Optimizing electricity use for business profitability
I have heard people talk about their businesses hitting the rocks year on year due to the high cost of operations. From high taxes to the high cost of utilities and the never-ending saga from regulators. If a business will survive in Ghana, the owners must take a keen interest in minimizing their operational costs as far as electricity is concerned.
As of the end of December 2021, the cost of electricity in Ghana was hovering around 0.369 cedis per kWh for households and 0.796 cedis kWh for businesses. Without paying attention to these numbers, it is difficult to sustain a successful business. Hence, it is significant to know what these numbers and their implications mean for business owners in simple terms. How can a business owner cut down on electricity costs without compromising output?
Many have introduced energy-saving equipment purporting to cut down power usage while regulators such as the Energy Commission have put in place serious sanctions on the use of faulty or ineffective equipment which tends to draw a lot more power.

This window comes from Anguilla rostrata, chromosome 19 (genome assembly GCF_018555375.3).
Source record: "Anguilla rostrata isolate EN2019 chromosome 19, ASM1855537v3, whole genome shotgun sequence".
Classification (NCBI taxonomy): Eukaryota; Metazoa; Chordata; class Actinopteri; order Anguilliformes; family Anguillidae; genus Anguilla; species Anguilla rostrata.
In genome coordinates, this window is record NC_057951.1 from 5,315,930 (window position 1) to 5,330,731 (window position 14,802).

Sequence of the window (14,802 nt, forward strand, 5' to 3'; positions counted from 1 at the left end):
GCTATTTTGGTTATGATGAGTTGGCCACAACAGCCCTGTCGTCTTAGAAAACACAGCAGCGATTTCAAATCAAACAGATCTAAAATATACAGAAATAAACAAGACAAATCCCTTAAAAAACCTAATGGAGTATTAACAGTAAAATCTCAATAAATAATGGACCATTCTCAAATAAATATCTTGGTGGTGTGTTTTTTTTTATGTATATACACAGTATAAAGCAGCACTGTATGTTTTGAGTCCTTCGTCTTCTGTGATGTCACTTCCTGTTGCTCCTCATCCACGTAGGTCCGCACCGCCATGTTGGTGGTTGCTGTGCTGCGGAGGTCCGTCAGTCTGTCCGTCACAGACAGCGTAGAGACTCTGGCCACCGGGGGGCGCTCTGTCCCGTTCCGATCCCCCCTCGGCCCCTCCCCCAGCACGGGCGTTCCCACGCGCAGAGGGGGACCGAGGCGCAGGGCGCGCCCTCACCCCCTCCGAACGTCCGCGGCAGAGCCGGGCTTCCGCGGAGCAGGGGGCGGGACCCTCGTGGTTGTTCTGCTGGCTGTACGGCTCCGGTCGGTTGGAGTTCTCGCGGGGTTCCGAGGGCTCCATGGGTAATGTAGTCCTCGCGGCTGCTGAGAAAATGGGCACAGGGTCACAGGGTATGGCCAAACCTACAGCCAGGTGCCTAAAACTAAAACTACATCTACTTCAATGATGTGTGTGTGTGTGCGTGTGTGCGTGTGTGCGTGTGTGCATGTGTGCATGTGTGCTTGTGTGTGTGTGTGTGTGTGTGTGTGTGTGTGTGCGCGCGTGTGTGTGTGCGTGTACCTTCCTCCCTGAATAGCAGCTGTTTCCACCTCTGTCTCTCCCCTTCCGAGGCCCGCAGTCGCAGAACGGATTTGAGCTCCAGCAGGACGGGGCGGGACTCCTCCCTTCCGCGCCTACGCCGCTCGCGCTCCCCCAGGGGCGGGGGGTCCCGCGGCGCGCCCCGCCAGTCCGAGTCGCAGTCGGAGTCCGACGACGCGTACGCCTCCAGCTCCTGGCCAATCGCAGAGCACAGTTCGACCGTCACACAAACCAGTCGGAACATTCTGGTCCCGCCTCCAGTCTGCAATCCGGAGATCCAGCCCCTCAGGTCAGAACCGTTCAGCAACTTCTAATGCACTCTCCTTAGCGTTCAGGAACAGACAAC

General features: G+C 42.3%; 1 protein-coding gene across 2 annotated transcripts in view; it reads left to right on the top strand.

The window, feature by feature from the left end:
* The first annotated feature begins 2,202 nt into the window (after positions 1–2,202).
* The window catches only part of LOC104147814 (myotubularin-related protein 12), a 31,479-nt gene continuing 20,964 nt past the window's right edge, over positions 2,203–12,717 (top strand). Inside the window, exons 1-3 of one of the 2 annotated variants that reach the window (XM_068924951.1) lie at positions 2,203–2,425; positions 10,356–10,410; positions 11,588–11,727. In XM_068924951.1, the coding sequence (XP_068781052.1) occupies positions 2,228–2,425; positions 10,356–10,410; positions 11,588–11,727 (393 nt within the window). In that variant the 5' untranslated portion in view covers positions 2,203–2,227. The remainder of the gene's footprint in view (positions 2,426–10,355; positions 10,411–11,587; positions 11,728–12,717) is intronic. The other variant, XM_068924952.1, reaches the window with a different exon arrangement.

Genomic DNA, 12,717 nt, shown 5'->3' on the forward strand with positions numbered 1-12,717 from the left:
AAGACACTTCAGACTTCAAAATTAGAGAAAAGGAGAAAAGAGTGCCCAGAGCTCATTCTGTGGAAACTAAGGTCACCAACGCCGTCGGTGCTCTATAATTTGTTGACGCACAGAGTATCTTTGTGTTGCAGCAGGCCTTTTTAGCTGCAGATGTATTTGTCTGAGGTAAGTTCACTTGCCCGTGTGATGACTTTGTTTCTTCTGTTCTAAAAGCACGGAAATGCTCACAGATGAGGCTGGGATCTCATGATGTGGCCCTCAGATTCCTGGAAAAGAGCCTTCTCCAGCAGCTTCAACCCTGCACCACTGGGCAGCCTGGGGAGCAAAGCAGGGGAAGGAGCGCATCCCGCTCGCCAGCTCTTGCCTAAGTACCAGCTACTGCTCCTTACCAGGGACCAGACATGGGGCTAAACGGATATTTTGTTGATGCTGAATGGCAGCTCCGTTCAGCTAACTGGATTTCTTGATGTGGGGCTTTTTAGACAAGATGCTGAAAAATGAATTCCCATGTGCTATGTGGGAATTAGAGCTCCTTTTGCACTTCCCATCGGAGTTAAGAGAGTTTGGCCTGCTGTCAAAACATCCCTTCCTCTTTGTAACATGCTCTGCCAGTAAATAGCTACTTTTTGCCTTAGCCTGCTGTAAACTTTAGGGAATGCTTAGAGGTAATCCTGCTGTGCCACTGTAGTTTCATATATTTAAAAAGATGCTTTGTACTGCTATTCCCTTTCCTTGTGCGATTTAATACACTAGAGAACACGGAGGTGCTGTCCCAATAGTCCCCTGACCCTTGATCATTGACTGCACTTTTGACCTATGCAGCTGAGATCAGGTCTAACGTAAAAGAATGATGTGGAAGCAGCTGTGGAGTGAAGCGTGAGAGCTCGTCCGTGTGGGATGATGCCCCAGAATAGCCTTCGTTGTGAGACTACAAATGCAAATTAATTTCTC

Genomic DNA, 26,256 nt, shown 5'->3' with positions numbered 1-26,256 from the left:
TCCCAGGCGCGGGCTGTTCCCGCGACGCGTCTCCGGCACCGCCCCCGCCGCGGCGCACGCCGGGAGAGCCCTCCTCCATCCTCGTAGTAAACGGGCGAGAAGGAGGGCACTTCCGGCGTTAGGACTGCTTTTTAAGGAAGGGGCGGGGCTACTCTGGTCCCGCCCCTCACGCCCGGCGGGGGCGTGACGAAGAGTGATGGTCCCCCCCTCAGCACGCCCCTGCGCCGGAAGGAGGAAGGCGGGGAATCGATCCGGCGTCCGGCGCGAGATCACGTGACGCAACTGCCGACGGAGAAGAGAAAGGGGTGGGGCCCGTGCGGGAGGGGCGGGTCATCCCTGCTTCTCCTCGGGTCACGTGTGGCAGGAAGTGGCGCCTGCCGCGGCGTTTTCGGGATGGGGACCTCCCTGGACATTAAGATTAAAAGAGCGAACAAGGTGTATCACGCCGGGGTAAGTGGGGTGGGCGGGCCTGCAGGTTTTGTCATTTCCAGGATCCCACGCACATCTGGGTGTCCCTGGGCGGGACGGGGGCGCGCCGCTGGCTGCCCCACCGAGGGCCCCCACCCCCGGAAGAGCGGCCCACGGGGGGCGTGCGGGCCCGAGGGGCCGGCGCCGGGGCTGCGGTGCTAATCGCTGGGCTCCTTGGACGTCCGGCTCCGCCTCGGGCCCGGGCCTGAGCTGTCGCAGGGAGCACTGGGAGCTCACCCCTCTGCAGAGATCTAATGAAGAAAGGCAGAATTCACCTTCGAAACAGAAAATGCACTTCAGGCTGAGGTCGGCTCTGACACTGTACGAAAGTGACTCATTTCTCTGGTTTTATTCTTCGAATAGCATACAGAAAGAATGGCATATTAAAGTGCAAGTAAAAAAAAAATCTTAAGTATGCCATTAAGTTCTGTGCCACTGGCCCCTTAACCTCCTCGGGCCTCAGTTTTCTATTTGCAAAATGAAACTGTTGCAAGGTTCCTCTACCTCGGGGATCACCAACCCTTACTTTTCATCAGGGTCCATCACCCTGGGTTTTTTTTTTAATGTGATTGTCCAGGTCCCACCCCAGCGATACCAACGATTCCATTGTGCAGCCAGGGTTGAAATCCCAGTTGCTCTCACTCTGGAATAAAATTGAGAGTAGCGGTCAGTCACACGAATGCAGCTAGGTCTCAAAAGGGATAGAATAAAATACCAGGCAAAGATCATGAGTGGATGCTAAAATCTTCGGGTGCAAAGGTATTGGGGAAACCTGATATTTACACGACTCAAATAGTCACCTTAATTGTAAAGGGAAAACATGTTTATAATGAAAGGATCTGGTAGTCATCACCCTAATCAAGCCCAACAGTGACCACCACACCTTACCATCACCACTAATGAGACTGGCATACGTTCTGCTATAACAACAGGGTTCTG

Understanding the energy sector
Before I talk about the best way to optimize electricity, I would like you to understand how the sector works in Ghana. There are six (6) of the 127 megawatts turbines which are managed by the Volta River Authority (VRA). The main sources of power are thermal, and hydroelectricity and this sector is mainly regulated by the government with a little private sector participation.
• Ministry of Energy is responsible for formulating policies, monitoring and evaluating the performance of the sector in Ghana. The government’s programme to extend reliable electricity to all parts of the country is championed by the ministry and does not take responsibility for distribution.
• Volta River Authority and Bui Power Authority are responsible for power generation. This is a state-owned agency tied up with the responsibility of operations of the Akosombo Power Station, Kpong Hydro Power Station and Bui Hydro Power Station. Along this chain, there are also independent power producers who have been licensed to provide support in power generation.